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Q&A: The Copenhagen climate summit

 

Was the summit a success?

 

This depends on your point of view

On the positive side, the Copenhagen Accord, for the first time, unites the US, China and other major developing countries in an effort to curb global greenhouse gas emissions. The Kyoto Protocol did not achieve this – it imposed no obligations on developing countries to restrain the growth of their emissions, and the US never acceded to it. The accord also says developed countries will aim to mobilise $100bn per year by 2020, to address the needs of developing countries.

 

Why is climate change happening –

 and is it the same as global warming?

 

The Earth’s climate has always changed naturally over time.

For example, variability in our planet’s orbit alters its distance from the Sun, which has given rise to major Ice Ages and intervening warmer periods.

According to the last IPCC report, it is more than 90% probable that humankind is largely responsible for modern-day climate change.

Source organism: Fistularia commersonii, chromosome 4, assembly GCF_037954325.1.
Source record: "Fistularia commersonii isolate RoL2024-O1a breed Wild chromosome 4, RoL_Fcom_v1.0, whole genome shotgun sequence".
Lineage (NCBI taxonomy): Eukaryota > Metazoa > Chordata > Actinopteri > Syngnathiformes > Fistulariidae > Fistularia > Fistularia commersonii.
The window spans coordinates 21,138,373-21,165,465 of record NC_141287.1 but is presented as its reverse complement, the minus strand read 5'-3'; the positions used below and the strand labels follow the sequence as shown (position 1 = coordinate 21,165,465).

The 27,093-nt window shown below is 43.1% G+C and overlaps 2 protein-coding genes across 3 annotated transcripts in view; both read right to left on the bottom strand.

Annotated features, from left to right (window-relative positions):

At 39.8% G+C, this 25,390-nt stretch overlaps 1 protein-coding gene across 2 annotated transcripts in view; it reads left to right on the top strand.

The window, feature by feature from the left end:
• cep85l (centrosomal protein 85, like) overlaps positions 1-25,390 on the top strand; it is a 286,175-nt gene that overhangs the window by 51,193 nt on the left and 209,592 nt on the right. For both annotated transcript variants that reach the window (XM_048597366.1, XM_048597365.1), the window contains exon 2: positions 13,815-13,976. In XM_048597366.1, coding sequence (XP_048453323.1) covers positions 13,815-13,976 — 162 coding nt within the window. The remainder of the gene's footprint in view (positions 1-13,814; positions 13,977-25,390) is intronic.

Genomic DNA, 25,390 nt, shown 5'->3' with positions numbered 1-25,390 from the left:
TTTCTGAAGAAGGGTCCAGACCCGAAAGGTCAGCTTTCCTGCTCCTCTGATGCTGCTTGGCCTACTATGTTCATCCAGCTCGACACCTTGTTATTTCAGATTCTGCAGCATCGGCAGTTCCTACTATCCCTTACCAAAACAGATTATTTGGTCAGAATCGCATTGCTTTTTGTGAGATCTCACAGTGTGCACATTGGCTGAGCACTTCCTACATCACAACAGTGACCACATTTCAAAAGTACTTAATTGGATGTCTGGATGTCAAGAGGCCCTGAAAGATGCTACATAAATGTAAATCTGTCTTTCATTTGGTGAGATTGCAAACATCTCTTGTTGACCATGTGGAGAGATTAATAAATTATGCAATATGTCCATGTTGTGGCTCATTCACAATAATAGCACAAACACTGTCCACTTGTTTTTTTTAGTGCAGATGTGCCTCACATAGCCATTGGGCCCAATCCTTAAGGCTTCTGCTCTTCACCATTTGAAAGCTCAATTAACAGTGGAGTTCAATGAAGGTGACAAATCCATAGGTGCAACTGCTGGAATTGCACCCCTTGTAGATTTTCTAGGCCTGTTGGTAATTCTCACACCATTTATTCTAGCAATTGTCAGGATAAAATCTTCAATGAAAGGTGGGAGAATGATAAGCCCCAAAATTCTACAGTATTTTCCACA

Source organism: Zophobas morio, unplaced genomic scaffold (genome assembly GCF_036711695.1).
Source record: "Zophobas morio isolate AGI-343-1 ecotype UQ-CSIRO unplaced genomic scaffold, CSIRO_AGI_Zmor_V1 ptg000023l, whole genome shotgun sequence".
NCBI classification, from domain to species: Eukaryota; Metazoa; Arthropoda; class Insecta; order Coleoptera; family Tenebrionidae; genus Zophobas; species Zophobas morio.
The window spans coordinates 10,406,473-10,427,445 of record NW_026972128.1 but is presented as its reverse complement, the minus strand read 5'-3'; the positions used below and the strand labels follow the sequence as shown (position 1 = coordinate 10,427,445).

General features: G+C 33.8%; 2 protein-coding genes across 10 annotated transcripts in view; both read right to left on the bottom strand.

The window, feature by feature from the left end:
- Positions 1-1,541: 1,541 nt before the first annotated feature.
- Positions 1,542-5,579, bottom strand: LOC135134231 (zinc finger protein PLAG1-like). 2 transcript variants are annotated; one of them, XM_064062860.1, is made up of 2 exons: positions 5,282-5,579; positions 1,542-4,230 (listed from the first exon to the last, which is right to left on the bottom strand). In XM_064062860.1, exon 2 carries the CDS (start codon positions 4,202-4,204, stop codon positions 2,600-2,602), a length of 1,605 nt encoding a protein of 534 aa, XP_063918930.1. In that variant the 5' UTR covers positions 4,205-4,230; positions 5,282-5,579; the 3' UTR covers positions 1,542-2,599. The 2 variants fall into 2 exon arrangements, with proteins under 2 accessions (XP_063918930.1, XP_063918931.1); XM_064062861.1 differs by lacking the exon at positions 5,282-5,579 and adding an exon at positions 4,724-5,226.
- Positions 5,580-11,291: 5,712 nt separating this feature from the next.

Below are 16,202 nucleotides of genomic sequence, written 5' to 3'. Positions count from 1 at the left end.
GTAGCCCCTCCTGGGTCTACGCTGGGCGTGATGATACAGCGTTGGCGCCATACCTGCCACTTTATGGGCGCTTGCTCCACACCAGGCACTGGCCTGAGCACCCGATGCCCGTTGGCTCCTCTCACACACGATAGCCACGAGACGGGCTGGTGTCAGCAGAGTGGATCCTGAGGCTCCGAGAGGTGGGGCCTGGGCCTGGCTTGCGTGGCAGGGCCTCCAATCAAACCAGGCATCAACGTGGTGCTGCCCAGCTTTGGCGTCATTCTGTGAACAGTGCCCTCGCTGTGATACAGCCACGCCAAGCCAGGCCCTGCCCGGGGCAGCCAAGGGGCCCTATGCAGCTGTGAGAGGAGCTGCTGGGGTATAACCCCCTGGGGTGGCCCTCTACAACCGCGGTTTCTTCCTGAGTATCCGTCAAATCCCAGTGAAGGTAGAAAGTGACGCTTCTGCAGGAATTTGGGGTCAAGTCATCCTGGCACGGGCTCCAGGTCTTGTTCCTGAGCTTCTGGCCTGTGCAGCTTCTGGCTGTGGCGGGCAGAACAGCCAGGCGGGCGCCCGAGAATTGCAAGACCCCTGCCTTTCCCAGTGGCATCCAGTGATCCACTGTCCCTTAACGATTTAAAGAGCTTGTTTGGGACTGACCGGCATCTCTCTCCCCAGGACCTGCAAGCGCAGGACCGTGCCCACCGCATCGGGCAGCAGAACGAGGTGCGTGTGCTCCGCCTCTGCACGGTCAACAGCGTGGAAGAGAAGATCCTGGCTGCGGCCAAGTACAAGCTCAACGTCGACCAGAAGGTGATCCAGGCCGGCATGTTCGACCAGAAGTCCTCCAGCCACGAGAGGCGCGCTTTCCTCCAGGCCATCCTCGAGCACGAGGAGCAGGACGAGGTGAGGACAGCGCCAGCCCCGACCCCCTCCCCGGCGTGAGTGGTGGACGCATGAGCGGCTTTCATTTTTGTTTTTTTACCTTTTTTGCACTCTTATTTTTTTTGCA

The principal cause is burning fossil fuels – coal, oil and gas.

This produces carbon dioxide (CO2), which – added to the CO2 present naturally in the Earth’s atmosphere – acts as a kind of blanket, trapping more of the Sun’s energy and warming the Earth’s surface.

Deforestation and processes that release other greenhouse gases such as methane also contribute.

Although the initial impact is a rise in average temperatures around the world – “global warming” – this also produces changes in rainfall patterns, rising sea levels, changes to the difference in temperatures between night and day, and so on.

This more complex set of disturbances has acquired the label “climate change” – sometimes more accurately called “anthropogenic (human-made) climate change

 

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